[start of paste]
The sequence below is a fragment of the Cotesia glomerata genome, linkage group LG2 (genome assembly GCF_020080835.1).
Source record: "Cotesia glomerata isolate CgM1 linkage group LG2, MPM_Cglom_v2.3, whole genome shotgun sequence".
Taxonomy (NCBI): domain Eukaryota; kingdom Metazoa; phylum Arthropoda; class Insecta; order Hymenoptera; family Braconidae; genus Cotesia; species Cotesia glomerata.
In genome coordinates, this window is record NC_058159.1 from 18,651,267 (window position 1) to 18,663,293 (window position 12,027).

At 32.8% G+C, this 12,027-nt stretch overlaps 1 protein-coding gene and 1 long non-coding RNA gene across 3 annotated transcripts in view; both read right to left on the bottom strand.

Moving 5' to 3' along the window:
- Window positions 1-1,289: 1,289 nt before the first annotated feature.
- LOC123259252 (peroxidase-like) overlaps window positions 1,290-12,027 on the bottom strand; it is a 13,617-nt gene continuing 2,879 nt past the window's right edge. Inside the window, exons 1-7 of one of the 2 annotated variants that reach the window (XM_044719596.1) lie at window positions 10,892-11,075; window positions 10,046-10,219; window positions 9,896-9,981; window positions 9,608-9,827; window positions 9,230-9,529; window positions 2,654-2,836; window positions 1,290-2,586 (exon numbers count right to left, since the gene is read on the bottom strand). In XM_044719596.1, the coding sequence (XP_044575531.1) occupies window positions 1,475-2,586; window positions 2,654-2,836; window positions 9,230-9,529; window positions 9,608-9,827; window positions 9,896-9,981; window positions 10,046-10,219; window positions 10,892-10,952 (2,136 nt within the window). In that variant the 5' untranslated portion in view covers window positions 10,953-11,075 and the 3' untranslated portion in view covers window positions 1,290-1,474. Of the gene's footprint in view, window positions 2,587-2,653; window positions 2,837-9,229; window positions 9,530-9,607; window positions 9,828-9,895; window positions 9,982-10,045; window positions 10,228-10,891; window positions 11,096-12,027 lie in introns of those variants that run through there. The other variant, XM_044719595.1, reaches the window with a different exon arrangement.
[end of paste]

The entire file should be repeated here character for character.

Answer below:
The sequence below is a fragment of the Cotesia glomerata genome, linkage group LG2 (genome assembly GCF_020080835.1).
Source record: "Cotesia glomerata isolate CgM1 linkage group LG2, MPM_Cglom_v2.3, whole genome shotgun sequence".
Taxonomy (NCBI): domain Eukaryota; kingdom Metazoa; phylum Arthropoda; class Insecta; order Hymenoptera; family Braconidae; genus Cotesia; species Cotesia glomerata.
In genome coordinates, this window is record NC_058159.1 from 18,651,267 (window position 1) to 18,663,293 (window position 12,027).

At 32.8% G+C, this 12,027-nt stretch overlaps 1 protein-coding gene and 1 long non-coding RNA gene across 3 annotated transcripts in view; both read right to left on the bottom strand.

Moving 5' to 3' along the window:
- Window positions 1-1,289: 1,289 nt before the first annotated feature.
- LOC123259252 (peroxidase-like) overlaps window positions 1,290-12,027 on the bottom strand; it is a 13,617-nt gene continuing 2,879 nt past the window's right edge. Inside the window, exons 1-7 of one of the 2 annotated variants that reach the window (XM_044719596.1) lie at window positions 10,892-11,075; window positions 10,046-10,219; window positions 9,896-9,981; window positions 9,608-9,827; window positions 9,230-9,529; window positions 2,654-2,836; window positions 1,290-2,586 (exon numbers count right to left, since the gene is read on the bottom strand). In XM_044719596.1, the coding sequence (XP_044575531.1) occupies window positions 1,475-2,586; window positions 2,654-2,836; window positions 9,230-9,529; window positions 9,608-9,827; window positions 9,896-9,981; window positions 10,046-10,219; window positions 10,892-10,952 (2,136 nt within the window). In that variant the 5' untranslated portion in view covers window positions 10,953-11,075 and the 3' untranslated portion in view covers window positions 1,290-1,474. Of the gene's footprint in view, window positions 2,587-2,653; window positions 2,837-9,229; window positions 9,530-9,607; window positions 9,828-9,895; window positions 9,982-10,045; window positions 10,228-10,891; window positions 11,096-12,027 lie in introns of those variants that run through there. The other variant, XM_044719595.1, reaches the window with a different exon arrangement.